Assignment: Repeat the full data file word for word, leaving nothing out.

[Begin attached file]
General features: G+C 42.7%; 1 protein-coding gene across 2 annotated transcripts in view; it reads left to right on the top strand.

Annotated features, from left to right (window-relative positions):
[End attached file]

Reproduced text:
General features: G+C 42.7%; 1 protein-coding gene across 2 annotated transcripts in view; it reads left to right on the top strand.

Annotated features, from left to right (window-relative positions):